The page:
On September 28, 2018, the cargo ship Venta Maersk docks in St. Petersburg, Russia, more than a month after departing from Vladivostok on the other side of the country. The successful traversal of the Russian Arctic was a landmark moment for the international shipping industry, as well as a sobering reminder of the extent to which the Earth's ice caps had melted.
The search for a fast way to move cargo from one end of Eurasia to the other by sea had begun centuries ago, and was a major driver of European exploration of North America. Until the 2000s, the fastest means of making the journey was to go around South Asia and reach Europe via the Suez Canal. As climate change led to a decrease in ice around the North Pole, however, opportunities arose to for shipping companies to use waters that were previously impossible to navigate.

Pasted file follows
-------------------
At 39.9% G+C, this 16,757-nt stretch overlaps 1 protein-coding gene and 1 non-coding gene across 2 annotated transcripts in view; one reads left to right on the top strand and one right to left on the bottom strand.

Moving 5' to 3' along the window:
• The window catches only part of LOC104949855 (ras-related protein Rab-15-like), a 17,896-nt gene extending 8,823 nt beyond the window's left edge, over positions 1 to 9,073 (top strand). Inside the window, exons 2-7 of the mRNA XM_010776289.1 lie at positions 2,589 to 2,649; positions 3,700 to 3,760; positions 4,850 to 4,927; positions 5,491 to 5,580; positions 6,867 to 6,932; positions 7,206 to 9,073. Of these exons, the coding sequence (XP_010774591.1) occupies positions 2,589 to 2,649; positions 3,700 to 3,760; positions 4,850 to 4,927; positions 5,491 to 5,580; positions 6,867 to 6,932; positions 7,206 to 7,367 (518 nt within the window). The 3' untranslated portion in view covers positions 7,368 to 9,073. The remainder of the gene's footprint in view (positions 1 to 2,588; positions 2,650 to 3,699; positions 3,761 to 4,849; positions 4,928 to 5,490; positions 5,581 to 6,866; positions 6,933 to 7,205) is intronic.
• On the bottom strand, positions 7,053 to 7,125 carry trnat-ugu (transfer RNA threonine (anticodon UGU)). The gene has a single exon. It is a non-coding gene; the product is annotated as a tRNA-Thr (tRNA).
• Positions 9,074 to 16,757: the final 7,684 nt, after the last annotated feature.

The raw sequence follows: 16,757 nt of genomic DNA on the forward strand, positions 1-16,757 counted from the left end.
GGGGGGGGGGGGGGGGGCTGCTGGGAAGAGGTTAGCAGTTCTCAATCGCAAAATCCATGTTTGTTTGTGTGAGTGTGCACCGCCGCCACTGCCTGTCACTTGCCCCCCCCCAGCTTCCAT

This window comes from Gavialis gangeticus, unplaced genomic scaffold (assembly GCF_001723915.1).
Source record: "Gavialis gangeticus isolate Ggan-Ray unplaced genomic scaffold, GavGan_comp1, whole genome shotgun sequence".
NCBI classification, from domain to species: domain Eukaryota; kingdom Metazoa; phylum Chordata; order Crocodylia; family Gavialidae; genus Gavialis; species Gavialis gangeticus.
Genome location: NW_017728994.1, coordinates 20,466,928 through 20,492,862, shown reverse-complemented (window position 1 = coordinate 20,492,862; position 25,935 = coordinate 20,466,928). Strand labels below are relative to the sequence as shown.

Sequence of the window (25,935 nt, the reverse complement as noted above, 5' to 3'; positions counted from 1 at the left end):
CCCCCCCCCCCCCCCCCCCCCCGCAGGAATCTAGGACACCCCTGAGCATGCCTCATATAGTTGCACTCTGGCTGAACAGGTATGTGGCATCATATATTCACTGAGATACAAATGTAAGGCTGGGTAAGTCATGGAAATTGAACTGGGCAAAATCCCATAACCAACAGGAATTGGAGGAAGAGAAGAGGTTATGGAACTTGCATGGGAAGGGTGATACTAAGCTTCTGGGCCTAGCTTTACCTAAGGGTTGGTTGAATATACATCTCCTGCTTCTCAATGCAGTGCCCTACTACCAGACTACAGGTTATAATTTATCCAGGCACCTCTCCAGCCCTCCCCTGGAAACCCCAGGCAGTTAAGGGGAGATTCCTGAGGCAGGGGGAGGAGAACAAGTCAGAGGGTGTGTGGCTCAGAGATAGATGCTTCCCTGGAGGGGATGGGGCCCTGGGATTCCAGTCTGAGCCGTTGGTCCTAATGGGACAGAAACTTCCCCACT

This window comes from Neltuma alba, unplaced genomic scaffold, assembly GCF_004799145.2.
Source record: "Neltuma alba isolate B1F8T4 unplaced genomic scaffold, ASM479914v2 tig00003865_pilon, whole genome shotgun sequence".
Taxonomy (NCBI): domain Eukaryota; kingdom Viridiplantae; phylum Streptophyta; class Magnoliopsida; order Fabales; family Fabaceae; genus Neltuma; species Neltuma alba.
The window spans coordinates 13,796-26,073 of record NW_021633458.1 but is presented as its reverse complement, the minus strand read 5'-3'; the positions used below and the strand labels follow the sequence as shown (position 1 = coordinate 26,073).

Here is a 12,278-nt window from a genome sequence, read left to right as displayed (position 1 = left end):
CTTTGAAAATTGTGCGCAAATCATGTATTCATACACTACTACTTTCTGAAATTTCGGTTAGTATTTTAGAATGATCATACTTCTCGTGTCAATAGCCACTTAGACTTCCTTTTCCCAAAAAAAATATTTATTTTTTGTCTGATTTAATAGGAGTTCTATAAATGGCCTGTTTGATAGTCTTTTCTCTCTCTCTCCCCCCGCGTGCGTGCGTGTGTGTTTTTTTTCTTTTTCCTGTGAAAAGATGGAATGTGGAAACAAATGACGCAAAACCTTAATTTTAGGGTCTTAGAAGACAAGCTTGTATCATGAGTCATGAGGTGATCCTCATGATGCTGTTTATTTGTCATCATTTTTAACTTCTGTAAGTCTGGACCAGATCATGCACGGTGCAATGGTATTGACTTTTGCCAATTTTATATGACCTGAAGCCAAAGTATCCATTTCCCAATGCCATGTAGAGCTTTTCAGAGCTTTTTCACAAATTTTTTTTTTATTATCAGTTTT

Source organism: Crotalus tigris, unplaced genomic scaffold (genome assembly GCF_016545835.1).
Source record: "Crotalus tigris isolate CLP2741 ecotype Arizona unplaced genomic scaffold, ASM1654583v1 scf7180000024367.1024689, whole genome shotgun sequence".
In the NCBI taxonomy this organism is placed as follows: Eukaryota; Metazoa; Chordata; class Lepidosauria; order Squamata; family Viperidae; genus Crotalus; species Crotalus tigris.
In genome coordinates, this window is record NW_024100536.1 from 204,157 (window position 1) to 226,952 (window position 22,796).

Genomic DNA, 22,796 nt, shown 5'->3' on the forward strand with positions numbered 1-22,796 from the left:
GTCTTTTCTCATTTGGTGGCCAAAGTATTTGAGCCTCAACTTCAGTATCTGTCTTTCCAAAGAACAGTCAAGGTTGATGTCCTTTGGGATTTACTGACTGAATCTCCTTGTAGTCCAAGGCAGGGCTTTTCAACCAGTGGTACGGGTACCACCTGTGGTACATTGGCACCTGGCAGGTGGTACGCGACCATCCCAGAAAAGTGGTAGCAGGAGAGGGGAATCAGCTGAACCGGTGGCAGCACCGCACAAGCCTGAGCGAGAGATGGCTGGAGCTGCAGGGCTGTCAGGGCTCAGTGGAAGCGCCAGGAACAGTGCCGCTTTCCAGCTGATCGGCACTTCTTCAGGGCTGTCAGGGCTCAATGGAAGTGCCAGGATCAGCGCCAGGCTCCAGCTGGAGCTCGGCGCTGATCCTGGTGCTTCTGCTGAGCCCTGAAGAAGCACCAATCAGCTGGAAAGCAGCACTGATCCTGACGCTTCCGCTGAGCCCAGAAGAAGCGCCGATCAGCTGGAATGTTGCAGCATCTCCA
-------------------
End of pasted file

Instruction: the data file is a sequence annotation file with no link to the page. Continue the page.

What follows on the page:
The Venta was not the first ship to make the journey through the Russian Arctic, and it needed assistance from an icebreaker for several days. The Northern Sea Route, as it is commonly called, is still not a regular shipping lane, and it is only usable by "ice-class" ships like the Venta. Nonetheless, the Venta's journey, and shipping companies' recent investment in building more vessels capable of repeating it, signal that climatologists and businesspeople alike believe it’s a safe bet that Arctic ice will continue to melt.